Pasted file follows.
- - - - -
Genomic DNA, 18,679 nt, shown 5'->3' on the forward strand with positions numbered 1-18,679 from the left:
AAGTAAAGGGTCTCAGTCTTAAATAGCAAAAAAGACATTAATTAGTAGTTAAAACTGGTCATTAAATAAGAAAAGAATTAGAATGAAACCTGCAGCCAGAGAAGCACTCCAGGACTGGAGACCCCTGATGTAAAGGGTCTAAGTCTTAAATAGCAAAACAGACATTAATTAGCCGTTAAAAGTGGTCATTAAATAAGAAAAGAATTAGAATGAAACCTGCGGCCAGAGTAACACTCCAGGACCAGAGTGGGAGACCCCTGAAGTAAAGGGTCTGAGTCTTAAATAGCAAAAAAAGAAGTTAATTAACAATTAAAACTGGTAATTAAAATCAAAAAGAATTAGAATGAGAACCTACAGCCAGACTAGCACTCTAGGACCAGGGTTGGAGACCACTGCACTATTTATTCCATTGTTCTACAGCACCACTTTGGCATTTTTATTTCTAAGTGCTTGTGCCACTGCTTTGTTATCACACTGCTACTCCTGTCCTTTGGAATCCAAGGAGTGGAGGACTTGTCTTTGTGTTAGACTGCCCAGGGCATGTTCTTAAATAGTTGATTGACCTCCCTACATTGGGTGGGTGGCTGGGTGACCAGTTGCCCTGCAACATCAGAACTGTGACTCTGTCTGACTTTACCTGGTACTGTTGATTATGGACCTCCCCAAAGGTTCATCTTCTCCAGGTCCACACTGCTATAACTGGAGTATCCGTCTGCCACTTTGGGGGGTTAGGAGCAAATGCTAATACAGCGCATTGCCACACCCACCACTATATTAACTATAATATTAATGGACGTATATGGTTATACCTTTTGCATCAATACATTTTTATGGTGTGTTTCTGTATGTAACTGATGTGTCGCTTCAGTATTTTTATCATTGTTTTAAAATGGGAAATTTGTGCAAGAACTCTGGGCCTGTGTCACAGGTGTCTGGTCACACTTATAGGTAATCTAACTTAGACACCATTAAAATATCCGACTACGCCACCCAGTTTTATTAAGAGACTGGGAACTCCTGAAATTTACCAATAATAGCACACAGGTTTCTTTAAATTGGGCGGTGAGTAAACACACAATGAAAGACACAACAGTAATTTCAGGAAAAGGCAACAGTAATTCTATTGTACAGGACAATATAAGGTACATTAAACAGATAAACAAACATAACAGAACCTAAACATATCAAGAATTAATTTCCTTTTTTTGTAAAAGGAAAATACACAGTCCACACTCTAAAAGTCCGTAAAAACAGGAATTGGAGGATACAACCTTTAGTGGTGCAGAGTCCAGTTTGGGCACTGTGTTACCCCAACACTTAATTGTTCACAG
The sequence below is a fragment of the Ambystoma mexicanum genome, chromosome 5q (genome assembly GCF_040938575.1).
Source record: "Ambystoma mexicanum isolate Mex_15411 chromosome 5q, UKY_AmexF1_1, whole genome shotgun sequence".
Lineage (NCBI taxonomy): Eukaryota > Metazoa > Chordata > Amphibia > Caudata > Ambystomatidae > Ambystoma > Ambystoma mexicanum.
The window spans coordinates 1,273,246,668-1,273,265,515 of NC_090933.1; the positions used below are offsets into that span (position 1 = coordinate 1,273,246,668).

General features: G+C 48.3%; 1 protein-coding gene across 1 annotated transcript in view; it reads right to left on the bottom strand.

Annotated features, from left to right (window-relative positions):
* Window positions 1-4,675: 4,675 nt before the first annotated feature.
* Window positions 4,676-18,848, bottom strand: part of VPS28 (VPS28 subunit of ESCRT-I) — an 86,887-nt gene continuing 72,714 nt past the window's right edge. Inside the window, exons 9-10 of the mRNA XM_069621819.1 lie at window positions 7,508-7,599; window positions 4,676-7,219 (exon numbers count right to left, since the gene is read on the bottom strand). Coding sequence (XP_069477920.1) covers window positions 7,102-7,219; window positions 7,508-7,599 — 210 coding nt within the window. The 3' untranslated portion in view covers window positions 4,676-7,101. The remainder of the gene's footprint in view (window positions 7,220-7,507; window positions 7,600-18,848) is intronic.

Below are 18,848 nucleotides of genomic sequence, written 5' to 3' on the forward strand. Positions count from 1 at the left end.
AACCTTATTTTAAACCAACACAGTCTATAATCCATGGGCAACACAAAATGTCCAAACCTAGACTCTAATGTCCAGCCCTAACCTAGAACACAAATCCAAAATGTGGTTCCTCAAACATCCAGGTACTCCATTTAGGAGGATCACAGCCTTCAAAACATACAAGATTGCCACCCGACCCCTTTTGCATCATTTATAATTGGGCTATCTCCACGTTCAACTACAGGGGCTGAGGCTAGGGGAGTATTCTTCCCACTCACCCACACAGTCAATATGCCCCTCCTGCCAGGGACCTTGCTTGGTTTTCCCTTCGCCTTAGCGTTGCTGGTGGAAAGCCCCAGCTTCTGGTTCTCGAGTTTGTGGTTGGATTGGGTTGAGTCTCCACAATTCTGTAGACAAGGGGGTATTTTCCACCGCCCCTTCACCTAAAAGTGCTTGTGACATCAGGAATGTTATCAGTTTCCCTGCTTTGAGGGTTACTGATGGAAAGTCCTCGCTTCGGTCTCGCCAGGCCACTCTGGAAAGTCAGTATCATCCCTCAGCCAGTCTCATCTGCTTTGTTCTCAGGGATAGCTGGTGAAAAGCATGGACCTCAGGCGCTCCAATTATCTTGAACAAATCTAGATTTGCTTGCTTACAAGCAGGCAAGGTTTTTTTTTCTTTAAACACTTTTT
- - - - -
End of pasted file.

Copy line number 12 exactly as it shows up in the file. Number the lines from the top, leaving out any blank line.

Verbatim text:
AACCTTATTTTAAACCAACACAGTCTATAATCCATGGGCAACACAAAATGTCCAAACCTAGACTCTAATGTCCAGCCCTAACCTAGAACACAAATCCAAAATGTGGTTCCTCAAACATCCAGGTACTCCATTTAGGAGGATCACAGCCTTCAAAACATACAAGATTGCCACCCGACCCCTTTTGCATCATTTATAATTGGGCTATCTCCACGTTCAACTACAGGGGCTGAGGCTAGGGGAGTATTCTTCCCACTCACCCACACAGTCAATATGCCCCTCCTGCCAGGGACCTTGCTTGGTTTTCCCTTCGCCTTAGCGTTGCTGGTGGAAAGCCCCAGCTTCTGGTTCTCGAGTTTGTGGTTGGATTGGGTTGAGTCTCCACAATTCTGTAGACAAGGGGGTATTTTCCACCGCCCCTTCACCTAAAAGTGCTTGTGACATCAGGAATGTTATCAGTTTCCCTGCTTTGAGGGTTACTGATGGAAAGTCCTCGCTTCGGTCTCGCCAGGCCACTCTGGAAAGTCAGTATCATCCCTCAGCCAGTCTCATCTGCTTTGTTCTCAGGGATAGCTGGTGAAAAGCATGGACCTCAGGCGCTCCAATTATCTTGAACAAATCTAGATTTGCTTGCTTACAAGCAGGCAAGGTTTTTTTTTCTTTAAACACTTTTT